"It basically allows you to bring a tax enforcement action against a taxpayer," Castro said of the law.

          Castro said he had planned to file the suit last year but claims that Trump coordinated with the Internal Revenue Service in retaliation against his activities "undermining the political objectives of the Trump Administration."

          "Right when I'm going to level these accusations against Clarence Thomas for filing false and fraudulent returns, what happens to me? I get accused of false and fraudulent returns," Castro said.

          "They intentionally devised this plan of, 'Let's accuse him of what he's about to accuse Clarence Thomas of, it's going to completely discredit him. And if he brings this claim, nobody's going to believe him," he continued. "But, of course, I still want to go forward with it."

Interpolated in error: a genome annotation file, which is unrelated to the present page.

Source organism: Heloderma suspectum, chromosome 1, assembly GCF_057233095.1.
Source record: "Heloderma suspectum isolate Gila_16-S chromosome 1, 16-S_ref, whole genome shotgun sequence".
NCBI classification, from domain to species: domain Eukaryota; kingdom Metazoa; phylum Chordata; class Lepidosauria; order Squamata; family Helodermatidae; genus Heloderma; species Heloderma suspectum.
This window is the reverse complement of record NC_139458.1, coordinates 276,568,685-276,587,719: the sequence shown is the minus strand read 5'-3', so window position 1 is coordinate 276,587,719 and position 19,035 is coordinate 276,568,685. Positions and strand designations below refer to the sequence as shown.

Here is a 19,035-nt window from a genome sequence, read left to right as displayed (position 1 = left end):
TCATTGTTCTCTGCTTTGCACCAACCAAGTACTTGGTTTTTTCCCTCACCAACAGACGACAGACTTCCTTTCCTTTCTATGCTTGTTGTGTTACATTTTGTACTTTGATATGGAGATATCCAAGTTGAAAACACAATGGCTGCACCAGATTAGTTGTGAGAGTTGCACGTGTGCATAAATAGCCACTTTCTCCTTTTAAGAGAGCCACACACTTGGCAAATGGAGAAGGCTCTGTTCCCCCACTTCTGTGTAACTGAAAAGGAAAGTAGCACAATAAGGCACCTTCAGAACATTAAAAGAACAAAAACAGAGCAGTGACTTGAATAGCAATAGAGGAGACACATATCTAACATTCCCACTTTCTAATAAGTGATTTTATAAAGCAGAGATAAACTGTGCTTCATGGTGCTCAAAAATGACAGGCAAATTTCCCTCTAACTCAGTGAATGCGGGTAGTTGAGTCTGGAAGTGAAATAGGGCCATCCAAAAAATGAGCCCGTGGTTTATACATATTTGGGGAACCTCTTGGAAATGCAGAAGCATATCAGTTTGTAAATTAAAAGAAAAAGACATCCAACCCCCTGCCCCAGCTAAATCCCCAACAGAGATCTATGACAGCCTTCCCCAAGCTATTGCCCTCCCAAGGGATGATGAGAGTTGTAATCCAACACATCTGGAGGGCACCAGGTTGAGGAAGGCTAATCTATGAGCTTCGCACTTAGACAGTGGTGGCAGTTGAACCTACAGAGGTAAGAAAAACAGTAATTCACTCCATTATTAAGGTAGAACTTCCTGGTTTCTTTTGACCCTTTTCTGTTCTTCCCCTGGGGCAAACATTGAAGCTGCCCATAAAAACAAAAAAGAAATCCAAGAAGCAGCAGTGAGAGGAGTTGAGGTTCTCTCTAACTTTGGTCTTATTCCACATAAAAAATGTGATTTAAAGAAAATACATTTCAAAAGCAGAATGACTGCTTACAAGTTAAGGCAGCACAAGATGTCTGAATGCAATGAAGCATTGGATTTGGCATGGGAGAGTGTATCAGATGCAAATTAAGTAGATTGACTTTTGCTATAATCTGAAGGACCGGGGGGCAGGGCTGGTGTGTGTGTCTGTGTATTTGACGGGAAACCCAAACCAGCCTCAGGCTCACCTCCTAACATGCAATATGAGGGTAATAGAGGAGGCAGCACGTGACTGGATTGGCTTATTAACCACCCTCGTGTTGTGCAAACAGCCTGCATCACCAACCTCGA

Asked about whether he thinks his lawsuits against Thomas and Trump will fuel speculations about whether or not he was a conservative, Castro insisted he was still a Republican.

          "I'm a very, very stubbornly principled person and if I feel that somebody broke the law, I'm going to hold them accountable," he said. "Just like Trump for January 6 and Clarence Thomas for this sham loan." 

Note that Castro claims that Trump and the IRS coordinated this alleged retaliatory indictment. That is an interesting pairing.

Thursday, January 25, 2024

Tax Court Again Declines to Reconsider Its Holding that the Preparer's Fraud without the Taxpayer's Fraud Invokes Unlimited Statute of Limitations (1/25/24)

 Long-time readers of this blog and the parallel blog Federal Tax Procedure may recall that I have had several postings on the issue of whether § 6501(c) unlimited statute of limitations for fraudulent returns requires (i) the taxpayer's fraud or (ii) may be a third party's fraud that is incorporated in the taxpayer's return without the taxpayer's fraud. The classic case is a preparer's fraud, but could also include fraud on an information return (such as a K-1 for partnership flow-through reporting).